Yoo Ah-in stars in “Burning” as Jong-su, a writer who works on his family’s farm.

“Burning,” the latest from South Korean director Lee Chang-dong, is one of the best-reviewed movies of 2018. It drew raves when it premiered at Cannes earlier this year. And it’s South Korea’s entry for best foreign film in next year’s Oscars. If it scores a nomination in the category, it will be the country’s first film to do so.

Here’s where I get a little mixed up as a movie critic — about notions of good and bad, and taste and quality.

Because while I’m convinced that “Burning” is a good movie, I didn’t especially care for it. While it’s stuck with me for days after, it sometimes irritated me and often bored me.

I admired much about it: its class-consciousness, its haunting tone, its refusal to offer easy answers, a trifecta of superb performances and, most especially, the careful, exquisite filmmaking that went into every frame of it.

And yet it left me cold.

It feels weird to not like a movie that literally every other movie critic loves — like you’re not watching it right. And maybe I wasn’t.

I hope to see it again at some point. Perhaps a second viewing might reveal what so many others saw. Though it’s entirely possible that I just lack the sophistication and cultural understanding to properly watch the movie. Perhaps I failed the movie.

This isn’t to dissuade you from checking out “Burning.” Every moviegoer has different sensibilities, preferences, patience levels.

Let this instead serve as a warning: “Burning” is a real endurance test.

It ambles across its 148-minute running time at a glacial pace and with a minimum of incident. This film is nominally a thriller, or at least a mystery. But it approaches the genres at an odd angle, focusing on the existential enigmas of the characters’ lives rather than the central mystery of the story. This is not a whodunit, but a movie of ideas — about longing, isolation and class-based rage.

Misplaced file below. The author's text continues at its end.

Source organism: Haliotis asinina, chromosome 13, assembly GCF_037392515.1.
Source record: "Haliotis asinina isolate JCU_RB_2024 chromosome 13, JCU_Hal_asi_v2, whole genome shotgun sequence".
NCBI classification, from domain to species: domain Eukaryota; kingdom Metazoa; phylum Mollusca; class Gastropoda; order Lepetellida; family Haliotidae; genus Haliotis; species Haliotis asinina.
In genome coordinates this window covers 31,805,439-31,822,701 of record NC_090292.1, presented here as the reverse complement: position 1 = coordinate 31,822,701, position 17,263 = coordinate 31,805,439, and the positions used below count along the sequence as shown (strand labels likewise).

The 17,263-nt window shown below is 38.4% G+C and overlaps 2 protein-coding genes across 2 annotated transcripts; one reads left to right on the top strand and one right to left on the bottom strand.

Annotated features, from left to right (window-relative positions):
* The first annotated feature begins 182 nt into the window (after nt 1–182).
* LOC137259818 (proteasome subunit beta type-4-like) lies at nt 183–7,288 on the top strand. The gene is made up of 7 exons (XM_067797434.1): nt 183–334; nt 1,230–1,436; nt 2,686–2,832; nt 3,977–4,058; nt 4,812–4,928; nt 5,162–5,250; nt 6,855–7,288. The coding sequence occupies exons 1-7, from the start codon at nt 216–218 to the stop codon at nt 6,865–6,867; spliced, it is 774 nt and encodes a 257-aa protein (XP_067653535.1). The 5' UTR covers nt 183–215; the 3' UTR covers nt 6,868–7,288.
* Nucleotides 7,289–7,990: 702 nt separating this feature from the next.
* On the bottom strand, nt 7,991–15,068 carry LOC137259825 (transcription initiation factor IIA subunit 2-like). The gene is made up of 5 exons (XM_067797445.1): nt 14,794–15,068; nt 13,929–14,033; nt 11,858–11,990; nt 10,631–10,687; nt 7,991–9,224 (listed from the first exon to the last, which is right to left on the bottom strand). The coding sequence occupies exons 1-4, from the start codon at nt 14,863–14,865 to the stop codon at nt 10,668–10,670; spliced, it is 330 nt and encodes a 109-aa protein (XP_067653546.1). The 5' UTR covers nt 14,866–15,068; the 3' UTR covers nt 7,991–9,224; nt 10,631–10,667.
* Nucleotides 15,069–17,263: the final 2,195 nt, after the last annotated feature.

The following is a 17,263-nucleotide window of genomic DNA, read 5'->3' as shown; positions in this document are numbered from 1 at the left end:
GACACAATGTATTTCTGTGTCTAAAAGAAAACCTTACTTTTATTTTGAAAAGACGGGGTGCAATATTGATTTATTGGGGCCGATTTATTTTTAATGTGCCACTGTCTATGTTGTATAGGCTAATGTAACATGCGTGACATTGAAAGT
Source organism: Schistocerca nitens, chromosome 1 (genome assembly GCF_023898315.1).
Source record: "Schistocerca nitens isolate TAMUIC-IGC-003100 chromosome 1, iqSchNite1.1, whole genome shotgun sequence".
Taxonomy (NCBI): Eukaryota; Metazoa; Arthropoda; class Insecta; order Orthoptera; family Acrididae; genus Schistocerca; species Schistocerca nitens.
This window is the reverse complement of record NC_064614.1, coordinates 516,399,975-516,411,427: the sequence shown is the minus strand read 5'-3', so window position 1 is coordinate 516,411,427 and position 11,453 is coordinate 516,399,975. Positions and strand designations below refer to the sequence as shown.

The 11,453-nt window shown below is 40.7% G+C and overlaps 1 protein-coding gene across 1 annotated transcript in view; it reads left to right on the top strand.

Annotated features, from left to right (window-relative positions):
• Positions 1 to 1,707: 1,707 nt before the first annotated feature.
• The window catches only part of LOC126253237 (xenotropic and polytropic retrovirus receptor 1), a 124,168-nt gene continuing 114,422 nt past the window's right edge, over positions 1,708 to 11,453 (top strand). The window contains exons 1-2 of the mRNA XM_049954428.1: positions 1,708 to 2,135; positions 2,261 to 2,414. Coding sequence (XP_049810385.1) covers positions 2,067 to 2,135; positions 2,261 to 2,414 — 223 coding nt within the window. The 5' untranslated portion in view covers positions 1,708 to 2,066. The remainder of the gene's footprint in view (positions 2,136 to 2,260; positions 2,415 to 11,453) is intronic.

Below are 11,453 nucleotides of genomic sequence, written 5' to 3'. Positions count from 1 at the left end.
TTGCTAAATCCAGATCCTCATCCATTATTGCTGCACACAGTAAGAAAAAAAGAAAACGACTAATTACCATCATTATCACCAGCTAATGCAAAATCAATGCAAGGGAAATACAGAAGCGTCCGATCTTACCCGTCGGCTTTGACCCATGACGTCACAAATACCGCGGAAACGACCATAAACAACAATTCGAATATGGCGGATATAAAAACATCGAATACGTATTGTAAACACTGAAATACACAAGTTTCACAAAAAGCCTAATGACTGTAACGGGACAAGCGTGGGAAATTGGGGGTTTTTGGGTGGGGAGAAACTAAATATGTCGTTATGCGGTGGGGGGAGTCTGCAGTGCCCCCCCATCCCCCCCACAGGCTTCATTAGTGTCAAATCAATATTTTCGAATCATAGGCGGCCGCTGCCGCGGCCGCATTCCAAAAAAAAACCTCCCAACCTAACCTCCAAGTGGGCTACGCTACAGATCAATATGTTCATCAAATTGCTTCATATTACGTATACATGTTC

Based on the short story “Barn Burning” by Haruki Murakami, “Burning” takes a tight focus on three characters:

Jong-su (Yoo Ah-in), a struggling writer taking care of his family’s farm near the South Korean DMZ.

Hae-mi (Jeon Jong-seo), a former classmate of Jong-su’s.

And Ben (“Walking Dead” star Steven Yeun), a mysterious and possibly sinister man of wealth.

Jong-su and Hae-mi meet again as adults. They have sex. She asks him to watch her cat while she takes a trip to Africa. (In one of the many weird touches that permeate “Burning,” the cat never shows itself to Jong-su. Is there even a cat?)

Upon her return, Hae-mi has her new friend Ben in tow. Ben is handsome, charming and rich. He drives a Porsche and owns a swanky apartment. When asked what he does for a living, he just says that he “plays.”

Jong-su dislikes him, naturally, as he simply can’t compete with Ben, who is a much better catch for Hae-mi in every way.

Nonetheless, the three of them hang out. There’s tension — sexual, romantic, socioeconomic. And then Ben reveals his secret hobby: He burns down abandoned greenhouses. Just for fun.

This freaks Jong-su out. He’s further troubled when he realizes that Ben might in fact have much darker fixations than pyromania.

Over the course of the really, really, reeeeeeally slow unraveling of its story, “Burning” piles on the question marks on the way to the film’s exclamation point of a finale. And it’s a good ol’ throat punch of an ending — like the film threw a big rock at the surface of its otherwise calm waters.

But like much else in the film, the ending raises more questions than it answers. Which is admirable. And a little infuriating.